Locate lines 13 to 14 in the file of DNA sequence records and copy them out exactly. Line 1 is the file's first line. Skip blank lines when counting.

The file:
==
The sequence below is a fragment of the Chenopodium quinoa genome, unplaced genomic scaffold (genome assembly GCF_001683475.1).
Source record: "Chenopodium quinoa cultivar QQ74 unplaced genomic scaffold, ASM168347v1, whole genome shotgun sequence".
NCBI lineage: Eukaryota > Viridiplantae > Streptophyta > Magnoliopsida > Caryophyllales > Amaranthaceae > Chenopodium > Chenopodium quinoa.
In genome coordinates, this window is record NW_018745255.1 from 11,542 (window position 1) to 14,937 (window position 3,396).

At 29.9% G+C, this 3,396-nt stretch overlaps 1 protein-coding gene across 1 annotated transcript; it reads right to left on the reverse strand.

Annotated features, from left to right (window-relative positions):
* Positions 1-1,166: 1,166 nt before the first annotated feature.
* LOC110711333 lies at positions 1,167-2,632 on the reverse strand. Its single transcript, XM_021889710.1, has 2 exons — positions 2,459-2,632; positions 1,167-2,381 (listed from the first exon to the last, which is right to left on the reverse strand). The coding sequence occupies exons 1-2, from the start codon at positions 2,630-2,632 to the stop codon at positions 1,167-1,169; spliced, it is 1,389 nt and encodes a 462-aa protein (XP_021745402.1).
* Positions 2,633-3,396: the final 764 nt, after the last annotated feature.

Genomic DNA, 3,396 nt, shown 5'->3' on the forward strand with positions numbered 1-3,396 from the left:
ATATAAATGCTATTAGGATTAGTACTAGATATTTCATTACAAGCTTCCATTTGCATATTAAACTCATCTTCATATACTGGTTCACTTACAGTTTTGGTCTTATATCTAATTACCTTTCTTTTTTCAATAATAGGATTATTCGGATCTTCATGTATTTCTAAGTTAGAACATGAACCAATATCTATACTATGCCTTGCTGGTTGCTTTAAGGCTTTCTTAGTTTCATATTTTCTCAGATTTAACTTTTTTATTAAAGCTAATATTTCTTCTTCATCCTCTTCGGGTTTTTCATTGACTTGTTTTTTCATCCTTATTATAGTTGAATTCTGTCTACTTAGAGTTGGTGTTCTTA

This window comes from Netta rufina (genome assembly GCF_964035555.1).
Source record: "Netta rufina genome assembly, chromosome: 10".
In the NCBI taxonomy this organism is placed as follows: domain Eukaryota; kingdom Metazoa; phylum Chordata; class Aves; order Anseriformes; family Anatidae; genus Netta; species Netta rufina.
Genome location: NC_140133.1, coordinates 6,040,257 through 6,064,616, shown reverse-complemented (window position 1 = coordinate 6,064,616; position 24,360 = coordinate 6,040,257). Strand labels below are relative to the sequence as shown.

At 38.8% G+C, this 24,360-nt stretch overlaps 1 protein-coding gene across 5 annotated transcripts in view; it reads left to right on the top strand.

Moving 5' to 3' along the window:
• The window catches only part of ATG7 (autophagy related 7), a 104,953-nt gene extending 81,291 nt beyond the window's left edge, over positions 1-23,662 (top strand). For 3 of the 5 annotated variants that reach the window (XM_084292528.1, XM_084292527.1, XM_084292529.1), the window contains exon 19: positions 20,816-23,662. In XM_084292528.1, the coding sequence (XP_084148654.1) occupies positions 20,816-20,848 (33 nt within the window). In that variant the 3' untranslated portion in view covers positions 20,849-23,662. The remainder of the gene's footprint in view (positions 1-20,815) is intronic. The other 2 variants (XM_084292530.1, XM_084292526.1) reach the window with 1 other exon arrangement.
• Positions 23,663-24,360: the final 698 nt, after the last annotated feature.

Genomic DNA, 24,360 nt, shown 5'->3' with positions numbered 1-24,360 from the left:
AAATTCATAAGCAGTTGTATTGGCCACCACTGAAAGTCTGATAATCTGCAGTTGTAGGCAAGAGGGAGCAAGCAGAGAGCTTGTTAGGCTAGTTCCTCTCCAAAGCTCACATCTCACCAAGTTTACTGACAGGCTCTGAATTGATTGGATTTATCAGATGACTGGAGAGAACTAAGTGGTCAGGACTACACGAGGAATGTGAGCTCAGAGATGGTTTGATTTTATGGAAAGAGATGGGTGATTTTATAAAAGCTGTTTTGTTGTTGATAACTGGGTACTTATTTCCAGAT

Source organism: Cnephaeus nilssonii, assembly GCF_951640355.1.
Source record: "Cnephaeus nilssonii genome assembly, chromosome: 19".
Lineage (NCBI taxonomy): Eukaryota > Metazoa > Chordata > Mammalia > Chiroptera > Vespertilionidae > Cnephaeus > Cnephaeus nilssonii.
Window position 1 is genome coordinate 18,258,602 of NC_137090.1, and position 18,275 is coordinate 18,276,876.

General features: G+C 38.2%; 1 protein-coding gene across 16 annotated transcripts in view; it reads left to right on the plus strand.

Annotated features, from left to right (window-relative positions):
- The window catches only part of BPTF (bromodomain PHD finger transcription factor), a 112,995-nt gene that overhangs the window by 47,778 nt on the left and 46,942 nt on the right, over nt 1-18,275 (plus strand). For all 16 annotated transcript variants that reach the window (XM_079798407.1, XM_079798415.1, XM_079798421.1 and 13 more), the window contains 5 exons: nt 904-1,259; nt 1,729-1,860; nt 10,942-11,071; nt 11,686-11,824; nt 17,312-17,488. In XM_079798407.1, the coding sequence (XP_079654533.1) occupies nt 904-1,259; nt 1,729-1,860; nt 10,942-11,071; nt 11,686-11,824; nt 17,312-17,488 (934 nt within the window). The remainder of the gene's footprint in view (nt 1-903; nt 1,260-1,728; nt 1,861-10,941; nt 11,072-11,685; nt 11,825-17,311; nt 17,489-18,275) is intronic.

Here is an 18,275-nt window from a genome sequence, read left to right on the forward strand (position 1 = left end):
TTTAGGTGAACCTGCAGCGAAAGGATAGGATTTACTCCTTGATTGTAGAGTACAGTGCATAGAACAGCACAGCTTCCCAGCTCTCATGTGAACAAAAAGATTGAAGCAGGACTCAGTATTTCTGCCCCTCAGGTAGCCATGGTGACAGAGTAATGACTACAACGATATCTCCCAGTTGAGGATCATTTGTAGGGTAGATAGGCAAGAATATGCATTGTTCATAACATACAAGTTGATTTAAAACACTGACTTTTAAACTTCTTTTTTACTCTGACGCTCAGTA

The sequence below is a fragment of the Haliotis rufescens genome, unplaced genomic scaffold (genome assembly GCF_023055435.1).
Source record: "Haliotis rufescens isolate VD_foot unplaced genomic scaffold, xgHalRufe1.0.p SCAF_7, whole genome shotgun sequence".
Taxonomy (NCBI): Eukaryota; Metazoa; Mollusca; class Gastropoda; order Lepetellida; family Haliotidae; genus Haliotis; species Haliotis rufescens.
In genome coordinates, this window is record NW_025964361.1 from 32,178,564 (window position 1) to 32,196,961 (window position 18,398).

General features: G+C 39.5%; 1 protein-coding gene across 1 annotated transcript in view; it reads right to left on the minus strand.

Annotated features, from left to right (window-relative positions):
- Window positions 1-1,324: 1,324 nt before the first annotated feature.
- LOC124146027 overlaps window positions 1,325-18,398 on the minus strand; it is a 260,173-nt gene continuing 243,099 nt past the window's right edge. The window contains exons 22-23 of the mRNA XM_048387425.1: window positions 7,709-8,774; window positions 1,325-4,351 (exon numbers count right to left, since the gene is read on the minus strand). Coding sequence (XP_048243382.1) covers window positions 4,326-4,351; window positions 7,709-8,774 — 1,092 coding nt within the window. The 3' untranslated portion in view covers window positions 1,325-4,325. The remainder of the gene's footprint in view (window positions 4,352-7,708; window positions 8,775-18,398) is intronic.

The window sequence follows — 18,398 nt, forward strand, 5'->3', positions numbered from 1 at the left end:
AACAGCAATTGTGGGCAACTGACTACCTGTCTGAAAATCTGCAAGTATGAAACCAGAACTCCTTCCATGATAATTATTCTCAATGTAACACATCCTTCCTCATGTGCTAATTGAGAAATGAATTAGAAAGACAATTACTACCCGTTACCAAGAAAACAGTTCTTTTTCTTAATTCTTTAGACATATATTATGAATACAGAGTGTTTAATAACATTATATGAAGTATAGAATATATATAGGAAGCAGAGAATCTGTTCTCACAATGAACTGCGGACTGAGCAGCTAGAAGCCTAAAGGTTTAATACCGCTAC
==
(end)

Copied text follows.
Source record: "Netta rufina genome assembly, chromosome: 10".
In the NCBI taxonomy this organism is placed as follows: domain Eukaryota; kingdom Metazoa; phylum Chordata; class Aves; order Anseriformes; family Anatidae; genus Netta; species Netta rufina.